HR+, HER2+ Metastatic Breast Cancer (mBC)
TYKERB is indicated in combination with letrozole for the treatment of postmenopausal women with hormone-receptor positive metastatic breast cancer that overexpresses the HER2 receptor for whom hormonal therapy is indicated.
TYKERB in combination with an aromatase inhibitor has not been compared to a trastuzumab-containing chemotherapy regimen for the treatment of metastatic breast cancer.
IMPORTANT SAFETY INFORMATION
WARNING: Hepatotoxicity has been observed in clinical trials and postmarketing experience. The hepatotoxicity may be severe and deaths have been reported. Causality of the deaths is uncertain.
Contraindication: TYKERB is contraindicated in patients with known severe hypersensitivity (eg, anaphylaxis) to this product or any of its components.
Decreased Left Ventricular Ejection Fraction (LVEF): TYKERB has been reported to decrease LVEF. In clinical trials, >57% of LVEF decreases occurred within the first 12 weeks of treatment. Use caution if administering to patients with conditions that could impair LVEF. Confirm normal LVEF before starting TYKERB, and continue evaluations during treatment.
Hepatotoxicity: Hepatotoxicity (alanine transaminase [ALT] or aspartate transaminase [AST] >3 times the upper limit of normal and total bilirubin >2 times the upper limit of normal) has been observed in clinical trials (<1% of patients) and postmarketing experience. The hepatotoxicity may be severe and deaths have been reported. Causality of the deaths is uncertain. The hepatotoxicity may occur days to several months after initiation of treatment. Liver function tests (transaminases, bilirubin, and alkaline phosphatase) should be monitored before initiation of treatment, every 4 to 6 weeks during treatment, and as clinically indicated. If changes in liver function are severe, therapy with TYKERB should be discontinued.
Patients With Severe Hepatic Impairment: If TYKERB is to be administered to patients with severe preexisting hepatic impairment, dose reduction should be considered.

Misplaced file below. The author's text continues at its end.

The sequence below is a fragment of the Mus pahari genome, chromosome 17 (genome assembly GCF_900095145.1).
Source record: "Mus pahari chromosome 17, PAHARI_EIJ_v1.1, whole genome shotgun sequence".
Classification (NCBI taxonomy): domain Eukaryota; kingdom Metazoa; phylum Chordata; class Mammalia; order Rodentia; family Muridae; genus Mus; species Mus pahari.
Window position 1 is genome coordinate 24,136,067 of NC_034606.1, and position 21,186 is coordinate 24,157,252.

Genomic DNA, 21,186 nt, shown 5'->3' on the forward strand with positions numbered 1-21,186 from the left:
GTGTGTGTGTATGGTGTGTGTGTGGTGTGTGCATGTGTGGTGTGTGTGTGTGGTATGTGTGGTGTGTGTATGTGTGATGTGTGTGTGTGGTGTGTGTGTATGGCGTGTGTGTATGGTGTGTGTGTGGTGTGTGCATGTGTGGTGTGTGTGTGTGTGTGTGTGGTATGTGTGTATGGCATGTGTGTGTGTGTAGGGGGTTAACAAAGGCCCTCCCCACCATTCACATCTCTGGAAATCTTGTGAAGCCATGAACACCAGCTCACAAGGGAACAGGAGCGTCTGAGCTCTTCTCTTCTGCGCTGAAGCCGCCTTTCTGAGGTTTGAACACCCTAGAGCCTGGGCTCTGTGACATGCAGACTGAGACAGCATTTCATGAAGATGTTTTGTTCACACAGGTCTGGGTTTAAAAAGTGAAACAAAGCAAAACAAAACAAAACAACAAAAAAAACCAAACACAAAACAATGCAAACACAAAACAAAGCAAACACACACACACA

Diarrhea: Diarrhea has been reported during treatment with TYKERB. The diarrhea may be severe, and deaths have been reported. Diarrhea generally occurs early during treatment with TYKERB, with almost half of those patients with diarrhea first experiencing it within 6 days. This usually lasts 4 to 5 days. Lapatinib-induced diarrhea is usually low-grade, with grade 3 and 4 diarrhea occurring in <10% and <1% of patients, respectively. Prompt treatment of diarrhea with antidiarrheal agents (such as loperamide) after the first unformed stool is recommended. Severe cases of diarrhea may require administration of oral or intravenous electrolytes and fluids, use of antibiotics such as fluoroquinolones (especially if diarrhea is persistent beyond 24 hours, there is fever, or grade 3 or 4 neutropenia), and interruption or discontinuation of therapy with TYKERB.
Interstitial Lung Disease/Pneumonitis: TYKERB has been associated with interstitial lung disease and pneumonitis. Patients should be monitored for pulmonary symptoms indicative of interstitial lung disease or pneumonitis. Discontinue TYKERB in patients who experience pulmonary symptoms indicative of greater than or equal to grade 3 interstitial lung disease/pneumonitis.
QT Prolongation: TYKERB prolongs the QT interval in some patients and should be administered with caution in patients who have or may develop QT prolongation, including patients with hypokalemia or hypomagnesemia, congenital long QT syndrome, patients taking cumulative high-dose anthracycline, antiarrhythmics, or other products that lead to QT prolongation. Hypokalemia and hypomagnesemia should be corrected prior to administration, and electrocardiogram and electrolyte monitoring should be considered.
Severe Cutaneous Reactions have been reported. Discontinue TYKERB if life-threatening reactions (eg, erythema multiforme, Stevens-Johnson syndrome, or toxic epidermal necrolysis) are suspected.
Pregnancy: TYKERB can cause fetal harm when administered to a pregnant woman. Women should be advised not to become pregnant when taking TYKERB. If this drug is used during pregnancy, or if the patient becomes pregnant while taking this drug, the patient should be apprised of the potential hazard to the fetus.
Adverse Reactions: The most common adverse reactions (≥10%) during therapy with TYKERB plus letrozole compared to letrozole were diarrhea (64%, 20%), rash (44%, 13%), nausea (31%, 21%), fatigue (20%, 17%), vomiting (17%, 11%), headache, (14%, 13%), dry skin (13%, 4%), alopecia (13%, 7%), pruritus (12%, 9%), asthenia (12%, 11%), nail disorder (11%, <1%), anorexia (11%, 9%) and epistaxis (11%, 2%). The most common (≥2%) grade 3 and 4 adverse reactions with TYKERB plus letrozole compared to letrozole were diarrhea (9%, <1%) and fatigue (2%, <1%).
Laboratory Abnormalities: Laboratory abnormalities during therapy with TYKERB plus letrozole compared to letrozole included increased AST (53%, 36%), increased ALT (46%, 35%), and increased total bilirubin (22%, 11%).